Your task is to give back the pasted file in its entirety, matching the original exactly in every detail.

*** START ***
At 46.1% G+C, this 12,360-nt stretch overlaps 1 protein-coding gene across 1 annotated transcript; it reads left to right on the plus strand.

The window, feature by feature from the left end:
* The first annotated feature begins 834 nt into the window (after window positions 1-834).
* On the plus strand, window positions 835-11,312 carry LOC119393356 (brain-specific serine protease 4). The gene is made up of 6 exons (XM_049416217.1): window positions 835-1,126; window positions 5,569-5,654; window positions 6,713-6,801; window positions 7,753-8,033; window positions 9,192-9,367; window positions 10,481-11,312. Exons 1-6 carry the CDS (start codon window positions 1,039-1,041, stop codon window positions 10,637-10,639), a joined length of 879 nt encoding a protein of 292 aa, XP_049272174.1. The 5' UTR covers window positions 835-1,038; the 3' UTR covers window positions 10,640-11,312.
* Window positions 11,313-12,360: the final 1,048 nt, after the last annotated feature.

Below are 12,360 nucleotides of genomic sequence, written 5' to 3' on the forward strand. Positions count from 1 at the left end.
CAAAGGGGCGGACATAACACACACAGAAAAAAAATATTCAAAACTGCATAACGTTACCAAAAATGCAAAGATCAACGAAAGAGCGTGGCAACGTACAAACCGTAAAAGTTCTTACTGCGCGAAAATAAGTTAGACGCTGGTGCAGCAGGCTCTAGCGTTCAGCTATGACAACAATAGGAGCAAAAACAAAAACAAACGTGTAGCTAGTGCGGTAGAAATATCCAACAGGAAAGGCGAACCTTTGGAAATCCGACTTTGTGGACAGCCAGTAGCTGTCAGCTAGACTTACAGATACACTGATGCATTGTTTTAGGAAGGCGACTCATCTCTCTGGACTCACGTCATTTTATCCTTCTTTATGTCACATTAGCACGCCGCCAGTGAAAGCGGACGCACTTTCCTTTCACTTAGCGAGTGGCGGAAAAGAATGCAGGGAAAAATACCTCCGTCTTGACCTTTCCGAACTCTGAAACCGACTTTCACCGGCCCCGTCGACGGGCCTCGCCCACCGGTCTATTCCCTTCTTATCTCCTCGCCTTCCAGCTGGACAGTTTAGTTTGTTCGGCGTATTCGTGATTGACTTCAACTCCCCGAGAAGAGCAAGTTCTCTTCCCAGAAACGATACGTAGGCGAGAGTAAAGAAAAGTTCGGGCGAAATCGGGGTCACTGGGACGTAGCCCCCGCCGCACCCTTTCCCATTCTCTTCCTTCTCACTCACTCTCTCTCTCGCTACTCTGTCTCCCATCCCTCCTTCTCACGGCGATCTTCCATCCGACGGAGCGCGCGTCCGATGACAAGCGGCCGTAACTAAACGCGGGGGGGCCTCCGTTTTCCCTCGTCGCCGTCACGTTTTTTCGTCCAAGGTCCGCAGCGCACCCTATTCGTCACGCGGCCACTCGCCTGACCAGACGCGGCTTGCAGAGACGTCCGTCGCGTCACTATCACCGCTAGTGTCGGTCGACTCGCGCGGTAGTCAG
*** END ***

At 46.1% G+C, this 12,360-nt stretch overlaps 1 protein-coding gene across 1 annotated transcript; it reads left to right on the plus strand.

The window, feature by feature from the left end:
* The first annotated feature begins 834 nt into the window (after window positions 1-834).
* On the plus strand, window positions 835-11,312 carry LOC119393356 (brain-specific serine protease 4). The gene is made up of 6 exons (XM_049416217.1): window positions 835-1,126; window positions 5,569-5,654; window positions 6,713-6,801; window positions 7,753-8,033; window positions 9,192-9,367; window positions 10,481-11,312. Exons 1-6 carry the CDS (start codon window positions 1,039-1,041, stop codon window positions 10,637-10,639), a joined length of 879 nt encoding a protein of 292 aa, XP_049272174.1. The 5' UTR covers window positions 835-1,038; the 3' UTR covers window positions 10,640-11,312.
* Window positions 11,313-12,360: the final 1,048 nt, after the last annotated feature.

Below are 12,360 nucleotides of genomic sequence, written 5' to 3' on the forward strand. Positions count from 1 at the left end.
CAAAGGGGCGGACATAACACACACAGAAAAAAAATATTCAAAACTGCATAACGTTACCAAAAATGCAAAGATCAACGAAAGAGCGTGGCAACGTACAAACCGTAAAAGTTCTTACTGCGCGAAAATAAGTTAGACGCTGGTGCAGCAGGCTCTAGCGTTCAGCTATGACAACAATAGGAGCAAAAACAAAAACAAACGTGTAGCTAGTGCGGTAGAAATATCCAACAGGAAAGGCGAACCTTTGGAAATCCGACTTTGTGGACAGCCAGTAGCTGTCAGCTAGACTTACAGATACACTGATGCATTGTTTTAGGAAGGCGACTCATCTCTCTGGACTCACGTCATTTTATCCTTCTTTATGTCACATTAGCACGCCGCCAGTGAAAGCGGACGCACTTTCCTTTCACTTAGCGAGTGGCGGAAAAGAATGCAGGGAAAAATACCTCCGTCTTGACCTTTCCGAACTCTGAAACCGACTTTCACCGGCCCCGTCGACGGGCCTCGCCCACCGGTCTATTCCCTTCTTATCTCCTCGCCTTCCAGCTGGACAGTTTAGTTTGTTCGGCGTATTCGTGATTGACTTCAACTCCCCGAGAAGAGCAAGTTCTCTTCCCAGAAACGATACGTAGGCGAGAGTAAAGAAAAGTTCGGGCGAAATCGGGGTCACTGGGACGTAGCCCCCGCCGCACCCTTTCCCATTCTCTTCCTTCTCACTCACTCTCTCTCTCGCTACTCTGTCTCCCATCCCTCCTTCTCACGGCGATCTTCCATCCGACGGAGCGCGCGTCCGATGACAAGCGGCCGTAACTAAACGCGGGGGGGCCTCCGTTTTCCCTCGTCGCCGTCACGTTTTTTCGTCCAAGGTCCGCAGCGCACCCTATTCGTCACGCGGCCACTCGCCTGACCAGACGCGGCTTGCAGAGACGTCCGTCGCGTCACTATCACCGCTAGTGTCGGTCGACTCGCGCGGTAGTCAG